Variable nozzle turbos were first launched in the industry by Garrett in the mid 90’s and are now found on most diesel engines. It was the introduction of variable nozzle (also known as variable geometry) technology in turbos at the same time as common rail fuel injection systems, which led to the huge increase in popularity of small displacement diesel engines in passenger cars.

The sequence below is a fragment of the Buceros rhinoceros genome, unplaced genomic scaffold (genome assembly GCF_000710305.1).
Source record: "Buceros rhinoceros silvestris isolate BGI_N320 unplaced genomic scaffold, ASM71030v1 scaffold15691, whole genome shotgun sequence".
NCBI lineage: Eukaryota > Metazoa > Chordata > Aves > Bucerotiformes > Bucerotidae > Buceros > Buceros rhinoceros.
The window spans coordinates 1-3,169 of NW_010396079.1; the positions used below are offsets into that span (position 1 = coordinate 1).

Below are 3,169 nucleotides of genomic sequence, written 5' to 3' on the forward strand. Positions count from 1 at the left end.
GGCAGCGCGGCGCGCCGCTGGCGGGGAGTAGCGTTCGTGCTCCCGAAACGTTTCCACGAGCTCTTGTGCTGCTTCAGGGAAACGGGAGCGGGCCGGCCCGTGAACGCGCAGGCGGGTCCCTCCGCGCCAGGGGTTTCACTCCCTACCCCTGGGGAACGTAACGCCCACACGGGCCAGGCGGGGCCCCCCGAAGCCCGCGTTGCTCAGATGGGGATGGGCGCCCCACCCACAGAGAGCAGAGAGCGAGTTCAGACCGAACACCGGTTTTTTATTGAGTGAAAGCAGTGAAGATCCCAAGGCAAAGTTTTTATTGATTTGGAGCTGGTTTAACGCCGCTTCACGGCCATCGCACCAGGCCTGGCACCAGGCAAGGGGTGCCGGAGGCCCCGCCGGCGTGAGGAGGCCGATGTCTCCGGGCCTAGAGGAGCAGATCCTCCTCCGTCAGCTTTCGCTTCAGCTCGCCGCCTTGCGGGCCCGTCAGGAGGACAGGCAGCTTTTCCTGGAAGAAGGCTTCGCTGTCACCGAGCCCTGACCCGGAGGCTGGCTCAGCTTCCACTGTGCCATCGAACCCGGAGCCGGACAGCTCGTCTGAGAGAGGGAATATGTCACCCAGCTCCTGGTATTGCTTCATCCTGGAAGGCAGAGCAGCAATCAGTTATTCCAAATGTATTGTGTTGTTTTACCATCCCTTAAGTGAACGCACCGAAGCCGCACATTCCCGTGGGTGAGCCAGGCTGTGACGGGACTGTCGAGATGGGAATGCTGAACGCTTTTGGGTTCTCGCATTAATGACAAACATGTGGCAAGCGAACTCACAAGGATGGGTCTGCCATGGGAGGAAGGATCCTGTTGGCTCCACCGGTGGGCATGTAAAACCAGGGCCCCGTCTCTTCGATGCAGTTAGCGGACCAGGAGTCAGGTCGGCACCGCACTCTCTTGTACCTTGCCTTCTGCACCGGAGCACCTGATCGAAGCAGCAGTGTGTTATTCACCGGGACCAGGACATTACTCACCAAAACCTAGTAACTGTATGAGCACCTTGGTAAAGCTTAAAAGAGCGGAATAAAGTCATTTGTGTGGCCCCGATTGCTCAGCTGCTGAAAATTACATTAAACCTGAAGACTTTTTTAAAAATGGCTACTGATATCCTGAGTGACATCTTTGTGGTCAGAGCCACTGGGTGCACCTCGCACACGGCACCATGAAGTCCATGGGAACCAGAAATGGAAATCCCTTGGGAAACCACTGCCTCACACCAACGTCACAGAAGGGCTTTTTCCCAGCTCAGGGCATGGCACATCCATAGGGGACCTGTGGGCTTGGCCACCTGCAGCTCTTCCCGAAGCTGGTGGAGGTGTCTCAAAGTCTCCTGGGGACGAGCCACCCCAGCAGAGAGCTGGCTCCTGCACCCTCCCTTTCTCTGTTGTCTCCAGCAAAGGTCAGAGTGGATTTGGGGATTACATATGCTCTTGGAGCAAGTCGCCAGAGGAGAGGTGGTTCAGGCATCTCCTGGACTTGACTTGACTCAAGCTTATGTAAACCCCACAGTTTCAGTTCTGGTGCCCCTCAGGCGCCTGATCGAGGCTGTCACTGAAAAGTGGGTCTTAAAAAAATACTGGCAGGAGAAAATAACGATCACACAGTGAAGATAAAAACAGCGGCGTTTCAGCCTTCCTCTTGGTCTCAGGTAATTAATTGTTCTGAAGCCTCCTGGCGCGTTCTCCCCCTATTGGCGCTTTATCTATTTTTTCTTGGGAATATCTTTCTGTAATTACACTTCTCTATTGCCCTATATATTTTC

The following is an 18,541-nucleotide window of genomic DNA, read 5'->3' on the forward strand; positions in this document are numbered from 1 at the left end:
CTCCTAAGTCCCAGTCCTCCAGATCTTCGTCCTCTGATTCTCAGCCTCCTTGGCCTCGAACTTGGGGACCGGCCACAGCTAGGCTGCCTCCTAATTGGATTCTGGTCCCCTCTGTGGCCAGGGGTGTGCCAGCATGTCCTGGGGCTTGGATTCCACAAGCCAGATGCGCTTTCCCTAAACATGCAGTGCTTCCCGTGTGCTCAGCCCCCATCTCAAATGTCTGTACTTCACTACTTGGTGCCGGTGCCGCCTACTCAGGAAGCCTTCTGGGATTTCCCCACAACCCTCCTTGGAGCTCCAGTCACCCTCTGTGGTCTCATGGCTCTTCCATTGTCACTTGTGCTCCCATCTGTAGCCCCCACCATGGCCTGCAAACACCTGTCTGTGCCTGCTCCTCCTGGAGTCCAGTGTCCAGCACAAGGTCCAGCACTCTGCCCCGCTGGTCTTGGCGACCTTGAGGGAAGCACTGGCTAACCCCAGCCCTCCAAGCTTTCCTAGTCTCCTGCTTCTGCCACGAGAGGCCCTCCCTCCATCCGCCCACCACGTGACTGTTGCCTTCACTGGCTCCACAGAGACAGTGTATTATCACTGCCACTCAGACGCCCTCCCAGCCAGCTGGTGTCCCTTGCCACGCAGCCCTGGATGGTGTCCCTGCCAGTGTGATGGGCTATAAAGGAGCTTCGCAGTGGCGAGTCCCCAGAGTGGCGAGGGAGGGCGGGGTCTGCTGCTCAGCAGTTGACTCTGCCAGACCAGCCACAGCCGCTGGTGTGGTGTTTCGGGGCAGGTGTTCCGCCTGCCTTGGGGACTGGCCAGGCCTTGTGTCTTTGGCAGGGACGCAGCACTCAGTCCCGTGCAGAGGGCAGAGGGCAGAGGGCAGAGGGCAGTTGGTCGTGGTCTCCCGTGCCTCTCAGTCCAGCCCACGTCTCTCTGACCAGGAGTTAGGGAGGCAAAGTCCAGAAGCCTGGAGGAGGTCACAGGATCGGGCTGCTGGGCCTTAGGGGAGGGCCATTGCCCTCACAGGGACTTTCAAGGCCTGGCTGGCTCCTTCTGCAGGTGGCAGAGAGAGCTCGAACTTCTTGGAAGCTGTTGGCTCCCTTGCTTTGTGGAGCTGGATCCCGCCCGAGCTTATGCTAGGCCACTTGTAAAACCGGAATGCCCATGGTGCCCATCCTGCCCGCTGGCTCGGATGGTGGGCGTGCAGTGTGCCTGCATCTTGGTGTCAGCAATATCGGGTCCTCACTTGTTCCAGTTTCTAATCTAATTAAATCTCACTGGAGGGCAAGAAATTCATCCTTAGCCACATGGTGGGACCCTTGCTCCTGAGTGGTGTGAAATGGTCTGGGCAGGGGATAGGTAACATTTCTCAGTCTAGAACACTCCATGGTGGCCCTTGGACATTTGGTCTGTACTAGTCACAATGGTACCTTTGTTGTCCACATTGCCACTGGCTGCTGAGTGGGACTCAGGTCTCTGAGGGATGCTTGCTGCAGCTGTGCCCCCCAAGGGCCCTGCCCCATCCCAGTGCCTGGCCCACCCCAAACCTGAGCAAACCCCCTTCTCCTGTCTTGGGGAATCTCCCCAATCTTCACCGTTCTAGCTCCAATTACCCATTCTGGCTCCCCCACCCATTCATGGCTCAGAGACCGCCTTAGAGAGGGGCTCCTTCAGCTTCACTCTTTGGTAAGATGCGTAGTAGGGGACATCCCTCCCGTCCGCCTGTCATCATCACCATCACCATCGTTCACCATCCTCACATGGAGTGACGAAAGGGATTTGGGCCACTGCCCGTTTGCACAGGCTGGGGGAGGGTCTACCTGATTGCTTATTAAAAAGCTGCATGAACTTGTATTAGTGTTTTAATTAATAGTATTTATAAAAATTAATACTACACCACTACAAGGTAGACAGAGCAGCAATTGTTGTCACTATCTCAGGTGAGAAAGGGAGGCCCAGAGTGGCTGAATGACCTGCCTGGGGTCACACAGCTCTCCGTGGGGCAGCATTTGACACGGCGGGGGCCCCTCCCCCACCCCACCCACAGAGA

As the decades moved on, emission levels have continued to reduce as vehicles have been designed to meet the Euro 4, 5 then 6 regulations. As a result of these changes, engine technology and turbo technology increased in complexity, and the settings and control of the variable nozzles in the turbocharger have become more critical to the correct operation of the turbo. This is now presenting new challenges to turbo repairers as the correct setting of the turbo on later models now requires further specialist equipment in the form of an air flow rig.